Mark Rohr

It’s a really interesting business. What we do in -- if I think about it from a customer facing technology point of view, we combine chemistry and applications to -- in a pretty unique way for the industry, and what's nice about that business is, we actually do that on a organic chemistry perspective. We are actually designing flavors and designing taste. I like that model, I like that concept, take chemistry and really modify it in a unique way and create a very unique application for the end market. So that kind of model is an integral part of Celanese.

Having said that, we have strong ambitions for that business, and we are putting a lot of energy and effort into driving it. If it got to a point where someone else could drive that better, we'd certainly consider that. Right now, we think we are the right company to promote that technology and that brand, and I think inherently, its good for Celanese too, having that portfolio.

Vincent Andrews - Morgan Stanley

Okay. Very helpful. Thanks very much.

Mark Rohr

Thanks Vince.

Jon Puckett

Thanks Vincent. Laura, let's move to the next question.

Operator

So next we have Jeffrey Zekauskas of JP Morgan.

Jeffrey Zekauskas - JP Morgan

Hi, good morning.

Mark Rohr

Good morning Jeff.

Jeffrey Zekauskas - JP Morgan

In the equity income and other category, you have other activities and in the quarter you reported $36 million, I think it was $10 million in the year ago quarter, and often its sort of five or six. What is that number, why is it so big?

Mark Rohr

Chris, you want to take Jeff through that?

Christopher Jensen

Yeah Jeff; that other activity segment has got a lot of stuff in it, but think of it generally being the functional activities of the company. In addition to that, another big slug is the non-service cost, elements of our pension programs globally go through there. So that movement you're seeing quarter-to-quarter and year-to-year, I think I mentioned in the comments that we are pre-released. Some of that is just the timing of when our compensation changes come through. Some of it is money we are spending on initiatives that benefit the whole company and that's why they show up in that other area.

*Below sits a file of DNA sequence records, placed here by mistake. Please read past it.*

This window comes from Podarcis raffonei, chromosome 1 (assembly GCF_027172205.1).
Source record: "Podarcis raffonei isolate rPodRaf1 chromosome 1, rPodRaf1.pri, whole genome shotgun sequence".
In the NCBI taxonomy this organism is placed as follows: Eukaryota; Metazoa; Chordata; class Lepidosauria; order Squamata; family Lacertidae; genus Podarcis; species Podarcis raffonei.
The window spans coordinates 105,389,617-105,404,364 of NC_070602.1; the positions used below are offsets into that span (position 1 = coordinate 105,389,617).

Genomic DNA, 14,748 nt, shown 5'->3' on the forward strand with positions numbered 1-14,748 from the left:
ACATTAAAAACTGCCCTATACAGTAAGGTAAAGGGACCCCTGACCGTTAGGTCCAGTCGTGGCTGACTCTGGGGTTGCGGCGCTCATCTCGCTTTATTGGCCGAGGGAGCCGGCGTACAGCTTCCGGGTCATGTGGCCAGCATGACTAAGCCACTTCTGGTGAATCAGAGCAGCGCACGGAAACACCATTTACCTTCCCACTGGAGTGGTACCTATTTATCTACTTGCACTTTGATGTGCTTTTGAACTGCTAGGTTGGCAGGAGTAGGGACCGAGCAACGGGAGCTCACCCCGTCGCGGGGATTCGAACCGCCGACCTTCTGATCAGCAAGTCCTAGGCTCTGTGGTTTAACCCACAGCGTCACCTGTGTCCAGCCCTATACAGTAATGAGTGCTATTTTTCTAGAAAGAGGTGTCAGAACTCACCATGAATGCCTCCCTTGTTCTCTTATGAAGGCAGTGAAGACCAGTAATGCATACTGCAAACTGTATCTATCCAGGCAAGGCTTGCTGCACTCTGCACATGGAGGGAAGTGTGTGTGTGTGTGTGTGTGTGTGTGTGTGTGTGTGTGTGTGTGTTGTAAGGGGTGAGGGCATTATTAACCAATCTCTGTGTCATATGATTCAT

Jeffrey Zekauskas - JP Morgan

I didn't mean the other activities in the operating profit line, I meant the other activities in the equity earnings line?

Mark Rohr

That's primarily related to our interest -- Chris, do you want to cover that one?

Christopher Jensen

Yes. There are several, and one of them is particularly large. Investments in these [indiscernible] companies over in Germany who manage side operations, side infrastructure for multi-plant chemical sites, and we have partial ownership in some of those operations. So if you're looking at the increase that you see there, quarter-on-quarter, mostly relates to a debt restructuring that happened, cleared down at a subsidiary level, underneath one of those investments. It was a situation where they had the opportunity to favorably restructure their debt. There was a big gain that came through. Its about $48 million for the company and most of it shows up in that other line that you're seeing.

Jeffrey Zekauskas - JP Morgan

Maybe I can follow-up. So my second question is, I guess a question for Mark, when you look at the European economy and the Chinese economy, do you now see them on a much firmer footing or do you have a different view? How do you see your demand from those two regions in particular going forward?

Mark Rohr

Yeah Jeff, if we just look at that, the first half this year, every economy in the world is better for every business we have year-over-year with the exception of Brazil, where we are seeing some slowdown, some systemic slowdowns that are impacting the automobile industry there, and most of our business there is auto related.

In Europe, Europe has certainly learned to manage their debt crisis, or seems to be managing their debt crisis in a way that there is more certainty throughout the EU in their future. Of course, we are big players in the Engineered Materials space there and the Auto space, and that has been classically pretty good, although we are seeing some trends down year-over-year in Automotives there, that will probably impact us a bit in the second half. But if you look at coatings, if you look at C1 [ph] chemistry derivatives. Generally speaking, Europe is doing fine, and some signs of life and regions of Europe that have been pretty stagnant. So we are pretty pleased with Europe.